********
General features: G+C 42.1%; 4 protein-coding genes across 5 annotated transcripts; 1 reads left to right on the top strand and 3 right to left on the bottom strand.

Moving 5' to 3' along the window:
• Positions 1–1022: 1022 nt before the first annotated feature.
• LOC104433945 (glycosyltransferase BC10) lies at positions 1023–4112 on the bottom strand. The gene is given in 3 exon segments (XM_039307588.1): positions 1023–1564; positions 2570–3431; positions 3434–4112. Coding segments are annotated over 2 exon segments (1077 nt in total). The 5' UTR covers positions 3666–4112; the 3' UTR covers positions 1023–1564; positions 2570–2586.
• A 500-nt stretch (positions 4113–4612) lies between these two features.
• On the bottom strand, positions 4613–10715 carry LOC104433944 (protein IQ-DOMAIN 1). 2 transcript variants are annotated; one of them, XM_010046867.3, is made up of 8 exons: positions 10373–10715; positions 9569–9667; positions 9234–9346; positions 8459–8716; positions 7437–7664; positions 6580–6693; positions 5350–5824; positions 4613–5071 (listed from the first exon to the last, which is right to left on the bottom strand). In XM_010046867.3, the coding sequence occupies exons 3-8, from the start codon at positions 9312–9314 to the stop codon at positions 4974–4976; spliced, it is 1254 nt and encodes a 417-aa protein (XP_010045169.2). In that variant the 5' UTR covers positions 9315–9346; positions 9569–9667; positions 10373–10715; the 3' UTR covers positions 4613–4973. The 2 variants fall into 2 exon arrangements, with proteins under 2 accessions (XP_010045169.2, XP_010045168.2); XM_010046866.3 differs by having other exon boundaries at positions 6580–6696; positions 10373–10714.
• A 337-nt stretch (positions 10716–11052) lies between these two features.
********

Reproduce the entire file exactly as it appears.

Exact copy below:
General features: G+C 42.1%; 4 protein-coding genes across 5 annotated transcripts; 1 reads left to right on the top strand and 3 right to left on the bottom strand.

Moving 5' to 3' along the window:
• Positions 1–1022: 1022 nt before the first annotated feature.
• LOC104433945 (glycosyltransferase BC10) lies at positions 1023–4112 on the bottom strand. The gene is given in 3 exon segments (XM_039307588.1): positions 1023–1564; positions 2570–3431; positions 3434–4112. Coding segments are annotated over 2 exon segments (1077 nt in total). The 5' UTR covers positions 3666–4112; the 3' UTR covers positions 1023–1564; positions 2570–2586.
• A 500-nt stretch (positions 4113–4612) lies between these two features.
• On the bottom strand, positions 4613–10715 carry LOC104433944 (protein IQ-DOMAIN 1). 2 transcript variants are annotated; one of them, XM_010046867.3, is made up of 8 exons: positions 10373–10715; positions 9569–9667; positions 9234–9346; positions 8459–8716; positions 7437–7664; positions 6580–6693; positions 5350–5824; positions 4613–5071 (listed from the first exon to the last, which is right to left on the bottom strand). In XM_010046867.3, the coding sequence occupies exons 3-8, from the start codon at positions 9312–9314 to the stop codon at positions 4974–4976; spliced, it is 1254 nt and encodes a 417-aa protein (XP_010045169.2). In that variant the 5' UTR covers positions 9315–9346; positions 9569–9667; positions 10373–10715; the 3' UTR covers positions 4613–4973. The 2 variants fall into 2 exon arrangements, with proteins under 2 accessions (XP_010045169.2, XP_010045168.2); XM_010046866.3 differs by having other exon boundaries at positions 6580–6696; positions 10373–10714.
• A 337-nt stretch (positions 10716–11052) lies between these two features.